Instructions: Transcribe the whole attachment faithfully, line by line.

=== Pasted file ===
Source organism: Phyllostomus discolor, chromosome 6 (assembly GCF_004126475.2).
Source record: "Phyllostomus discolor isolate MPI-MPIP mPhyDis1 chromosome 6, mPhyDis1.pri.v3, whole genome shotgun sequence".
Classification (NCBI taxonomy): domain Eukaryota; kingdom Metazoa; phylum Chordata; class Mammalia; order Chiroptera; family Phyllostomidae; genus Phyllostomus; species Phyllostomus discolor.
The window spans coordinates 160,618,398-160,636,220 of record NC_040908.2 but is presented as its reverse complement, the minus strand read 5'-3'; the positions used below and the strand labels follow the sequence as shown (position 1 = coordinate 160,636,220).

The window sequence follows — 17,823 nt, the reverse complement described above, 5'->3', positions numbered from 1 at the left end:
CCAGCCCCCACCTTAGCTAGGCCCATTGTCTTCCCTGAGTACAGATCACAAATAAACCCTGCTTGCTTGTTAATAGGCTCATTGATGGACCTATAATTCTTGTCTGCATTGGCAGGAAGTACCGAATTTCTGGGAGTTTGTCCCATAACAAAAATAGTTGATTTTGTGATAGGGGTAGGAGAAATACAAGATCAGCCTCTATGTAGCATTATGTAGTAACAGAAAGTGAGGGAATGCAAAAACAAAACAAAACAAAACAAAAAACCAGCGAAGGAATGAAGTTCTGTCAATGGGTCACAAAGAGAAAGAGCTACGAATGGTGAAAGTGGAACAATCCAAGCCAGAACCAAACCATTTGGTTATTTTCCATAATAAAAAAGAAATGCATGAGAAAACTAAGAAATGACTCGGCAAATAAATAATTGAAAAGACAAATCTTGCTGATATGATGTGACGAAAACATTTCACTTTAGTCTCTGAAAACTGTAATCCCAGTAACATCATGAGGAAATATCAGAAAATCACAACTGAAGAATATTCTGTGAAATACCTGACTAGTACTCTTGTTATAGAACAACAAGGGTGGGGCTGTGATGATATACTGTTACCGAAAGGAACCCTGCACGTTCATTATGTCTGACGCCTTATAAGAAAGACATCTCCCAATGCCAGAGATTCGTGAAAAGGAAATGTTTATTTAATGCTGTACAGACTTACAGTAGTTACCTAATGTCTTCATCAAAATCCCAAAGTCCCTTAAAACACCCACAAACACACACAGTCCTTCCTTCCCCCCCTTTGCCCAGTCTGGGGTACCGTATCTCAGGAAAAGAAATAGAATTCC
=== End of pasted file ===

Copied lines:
Source organism: Phyllostomus discolor, chromosome 6 (assembly GCF_004126475.2).
Source record: "Phyllostomus discolor isolate MPI-MPIP mPhyDis1 chromosome 6, mPhyDis1.pri.v3, whole genome shotgun sequence".
Classification (NCBI taxonomy): domain Eukaryota; kingdom Metazoa; phylum Chordata; class Mammalia; order Chiroptera; family Phyllostomidae; genus Phyllostomus; species Phyllostomus discolor.
The window spans coordinates 160,618,398-160,636,220 of record NC_040908.2 but is presented as its reverse complement, the minus strand read 5'-3'; the positions used below and the strand labels follow the sequence as shown (position 1 = coordinate 160,636,220).

The window sequence follows — 17,823 nt, the reverse complement described above, 5'->3', positions numbered from 1 at the left end:
CCAGCCCCCACCTTAGCTAGGCCCATTGTCTTCCCTGAGTACAGATCACAAATAAACCCTGCTTGCTTGTTAATAGGCTCATTGATGGACCTATAATTCTTGTCTGCATTGGCAGGAAGTACCGAATTTCTGGGAGTTTGTCCCATAACAAAAATAGTTGATTTTGTGATAGGGGTAGGAGAAATACAAGATCAGCCTCTATGTAGCATTATGTAGTAACAGAAAGTGAGGGAATGCAAAAACAAAACAAAACAAAACAAAAAACCAGCGAAGGAATGAAGTTCTGTCAATGGGTCACAAAGAGAAAGAGCTACGAATGGTGAAAGTGGAACAATCCAAGCCAGAACCAAACCATTTGGTTATTTTCCATAATAAAAAAGAAATGCATGAGAAAACTAAGAAATGACTCGGCAAATAAATAATTGAAAAGACAAATCTTGCTGATATGATGTGACGAAAACATTTCACTTTAGTCTCTGAAAACTGTAATCCCAGTAACATCATGAGGAAATATCAGAAAATCACAACTGAAGAATATTCTGTGAAATACCTGACTAGTACTCTTGTTATAGAACAACAAGGGTGGGGCTGTGATGATATACTGTTACCGAAAGGAACCCTGCACGTTCATTATGTCTGACGCCTTATAAGAAAGACATCTCCCAATGCCAGAGATTCGTGAAAAGGAAATGTTTATTTAATGCTGTACAGACTTACAGTAGTTACCTAATGTCTTCATCAAAATCCCAAAGTCCCTTAAAACACCCACAAACACACACAGTCCTTCCTTCCCCCCCTTTGCCCAGTCTGGGGTACCGTATCTCAGGAAAAGAAATAGAATTCC